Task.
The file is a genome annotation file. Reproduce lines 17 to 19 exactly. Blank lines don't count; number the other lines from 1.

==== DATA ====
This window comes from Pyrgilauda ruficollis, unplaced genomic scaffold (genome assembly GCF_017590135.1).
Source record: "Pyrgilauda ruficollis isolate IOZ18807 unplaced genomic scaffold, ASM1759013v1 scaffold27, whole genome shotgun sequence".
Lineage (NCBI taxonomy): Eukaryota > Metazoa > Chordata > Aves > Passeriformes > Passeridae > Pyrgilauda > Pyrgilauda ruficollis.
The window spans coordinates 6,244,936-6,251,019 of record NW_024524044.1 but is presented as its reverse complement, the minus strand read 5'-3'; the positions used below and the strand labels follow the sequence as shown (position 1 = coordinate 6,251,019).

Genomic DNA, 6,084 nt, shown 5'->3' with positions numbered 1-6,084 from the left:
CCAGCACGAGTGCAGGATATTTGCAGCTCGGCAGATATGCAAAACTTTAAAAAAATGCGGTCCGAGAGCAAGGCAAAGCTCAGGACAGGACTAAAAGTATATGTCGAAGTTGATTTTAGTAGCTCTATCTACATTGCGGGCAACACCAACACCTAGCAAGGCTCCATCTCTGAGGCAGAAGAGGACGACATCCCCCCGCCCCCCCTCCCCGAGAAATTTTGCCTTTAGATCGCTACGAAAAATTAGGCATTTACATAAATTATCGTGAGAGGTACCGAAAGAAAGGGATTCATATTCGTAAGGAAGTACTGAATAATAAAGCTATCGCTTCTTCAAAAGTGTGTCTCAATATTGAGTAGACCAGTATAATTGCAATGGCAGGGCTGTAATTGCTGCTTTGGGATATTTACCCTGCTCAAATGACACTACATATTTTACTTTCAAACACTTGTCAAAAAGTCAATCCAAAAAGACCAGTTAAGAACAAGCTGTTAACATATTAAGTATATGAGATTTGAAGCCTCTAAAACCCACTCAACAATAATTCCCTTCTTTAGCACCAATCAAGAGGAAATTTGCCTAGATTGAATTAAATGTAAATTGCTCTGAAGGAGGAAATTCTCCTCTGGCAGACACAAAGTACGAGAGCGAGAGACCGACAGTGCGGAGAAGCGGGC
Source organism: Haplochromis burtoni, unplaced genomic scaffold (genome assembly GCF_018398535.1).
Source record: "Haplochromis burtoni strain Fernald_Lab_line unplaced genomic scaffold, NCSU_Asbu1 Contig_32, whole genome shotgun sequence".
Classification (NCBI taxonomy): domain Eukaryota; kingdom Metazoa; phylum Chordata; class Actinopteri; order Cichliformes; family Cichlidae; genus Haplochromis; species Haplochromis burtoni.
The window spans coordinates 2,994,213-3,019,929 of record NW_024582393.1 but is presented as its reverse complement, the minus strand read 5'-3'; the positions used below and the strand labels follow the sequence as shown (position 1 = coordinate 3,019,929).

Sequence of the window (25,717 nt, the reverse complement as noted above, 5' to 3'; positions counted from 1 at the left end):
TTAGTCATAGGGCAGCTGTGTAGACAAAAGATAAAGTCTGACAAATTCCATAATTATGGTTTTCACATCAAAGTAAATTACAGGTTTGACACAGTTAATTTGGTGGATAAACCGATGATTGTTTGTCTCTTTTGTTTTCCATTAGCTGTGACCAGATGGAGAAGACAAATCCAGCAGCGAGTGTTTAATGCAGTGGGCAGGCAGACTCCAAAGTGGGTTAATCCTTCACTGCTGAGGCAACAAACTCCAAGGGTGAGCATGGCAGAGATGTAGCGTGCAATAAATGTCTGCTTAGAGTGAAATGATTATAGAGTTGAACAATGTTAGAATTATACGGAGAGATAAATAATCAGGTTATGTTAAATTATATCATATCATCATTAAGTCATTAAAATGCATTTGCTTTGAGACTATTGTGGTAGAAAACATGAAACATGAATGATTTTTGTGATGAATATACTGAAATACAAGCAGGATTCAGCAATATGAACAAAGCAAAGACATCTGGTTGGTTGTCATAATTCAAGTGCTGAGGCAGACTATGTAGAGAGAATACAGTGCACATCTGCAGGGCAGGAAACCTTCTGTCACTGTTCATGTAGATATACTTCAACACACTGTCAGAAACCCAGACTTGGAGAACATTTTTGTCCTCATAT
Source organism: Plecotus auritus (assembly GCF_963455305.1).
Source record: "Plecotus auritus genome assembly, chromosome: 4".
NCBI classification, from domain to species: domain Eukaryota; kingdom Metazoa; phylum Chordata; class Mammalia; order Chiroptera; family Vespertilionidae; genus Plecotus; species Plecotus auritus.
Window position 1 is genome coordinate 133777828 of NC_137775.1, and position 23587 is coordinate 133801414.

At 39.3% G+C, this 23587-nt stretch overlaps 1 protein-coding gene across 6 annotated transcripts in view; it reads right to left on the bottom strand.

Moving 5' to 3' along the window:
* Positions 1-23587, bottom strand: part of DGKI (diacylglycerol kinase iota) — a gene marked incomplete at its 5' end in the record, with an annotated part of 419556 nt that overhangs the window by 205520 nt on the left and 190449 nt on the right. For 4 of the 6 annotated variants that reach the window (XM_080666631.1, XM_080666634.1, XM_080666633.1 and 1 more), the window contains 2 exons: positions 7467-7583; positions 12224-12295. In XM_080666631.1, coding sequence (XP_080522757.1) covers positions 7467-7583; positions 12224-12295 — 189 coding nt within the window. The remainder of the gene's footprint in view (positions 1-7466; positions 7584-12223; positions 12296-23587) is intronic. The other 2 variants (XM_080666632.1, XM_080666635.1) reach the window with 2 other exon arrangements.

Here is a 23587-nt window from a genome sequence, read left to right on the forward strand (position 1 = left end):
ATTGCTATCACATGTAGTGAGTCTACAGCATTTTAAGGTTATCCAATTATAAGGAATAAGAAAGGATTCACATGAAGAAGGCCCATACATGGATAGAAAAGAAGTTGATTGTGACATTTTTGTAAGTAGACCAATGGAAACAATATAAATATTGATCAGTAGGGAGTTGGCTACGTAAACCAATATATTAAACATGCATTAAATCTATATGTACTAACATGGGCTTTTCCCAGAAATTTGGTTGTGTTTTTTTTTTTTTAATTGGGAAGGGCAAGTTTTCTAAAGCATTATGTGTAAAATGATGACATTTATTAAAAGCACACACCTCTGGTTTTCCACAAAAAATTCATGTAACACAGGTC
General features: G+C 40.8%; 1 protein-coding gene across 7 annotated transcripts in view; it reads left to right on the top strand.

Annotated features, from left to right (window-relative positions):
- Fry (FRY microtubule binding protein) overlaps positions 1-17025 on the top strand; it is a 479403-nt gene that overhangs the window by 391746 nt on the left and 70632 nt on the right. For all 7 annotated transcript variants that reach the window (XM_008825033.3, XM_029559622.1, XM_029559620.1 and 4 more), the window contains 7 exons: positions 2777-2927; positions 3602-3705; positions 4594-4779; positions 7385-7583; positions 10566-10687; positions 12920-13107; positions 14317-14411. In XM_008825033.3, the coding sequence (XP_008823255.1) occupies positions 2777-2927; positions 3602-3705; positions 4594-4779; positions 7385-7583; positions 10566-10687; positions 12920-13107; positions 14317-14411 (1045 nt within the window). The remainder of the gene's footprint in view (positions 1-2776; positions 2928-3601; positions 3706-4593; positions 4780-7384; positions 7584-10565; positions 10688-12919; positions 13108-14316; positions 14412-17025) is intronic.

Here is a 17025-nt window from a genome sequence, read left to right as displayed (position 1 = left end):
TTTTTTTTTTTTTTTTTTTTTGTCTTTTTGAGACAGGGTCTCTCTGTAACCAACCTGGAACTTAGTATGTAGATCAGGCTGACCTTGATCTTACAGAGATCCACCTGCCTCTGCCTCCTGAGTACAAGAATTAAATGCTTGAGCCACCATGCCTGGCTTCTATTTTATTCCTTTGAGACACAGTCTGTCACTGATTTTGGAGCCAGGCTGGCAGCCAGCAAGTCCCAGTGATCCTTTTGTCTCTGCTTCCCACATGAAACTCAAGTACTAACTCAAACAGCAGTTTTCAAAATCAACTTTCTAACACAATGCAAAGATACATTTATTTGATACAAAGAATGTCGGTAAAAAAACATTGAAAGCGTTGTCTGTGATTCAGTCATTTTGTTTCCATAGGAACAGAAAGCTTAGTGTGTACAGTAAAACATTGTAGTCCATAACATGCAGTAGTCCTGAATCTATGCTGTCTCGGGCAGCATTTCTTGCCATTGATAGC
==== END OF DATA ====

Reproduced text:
At 39.3% G+C, this 23587-nt stretch overlaps 1 protein-coding gene across 6 annotated transcripts in view; it reads right to left on the bottom strand.

Moving 5' to 3' along the window:
* Positions 1-23587, bottom strand: part of DGKI (diacylglycerol kinase iota) — a gene marked incomplete at its 5' end in the record, with an annotated part of 419556 nt that overhangs the window by 205520 nt on the left and 190449 nt on the right. For 4 of the 6 annotated variants that reach the window (XM_080666631.1, XM_080666634.1, XM_080666633.1 and 1 more), the window contains 2 exons: positions 7467-7583; positions 12224-12295. In XM_080666631.1, coding sequence (XP_080522757.1) covers positions 7467-7583; positions 12224-12295 — 189 coding nt within the window. The remainder of the gene's footprint in view (positions 1-7466; positions 7584-12223; positions 12296-23587) is intronic. The other 2 variants (XM_080666632.1, XM_080666635.1) reach the window with 2 other exon arrangements.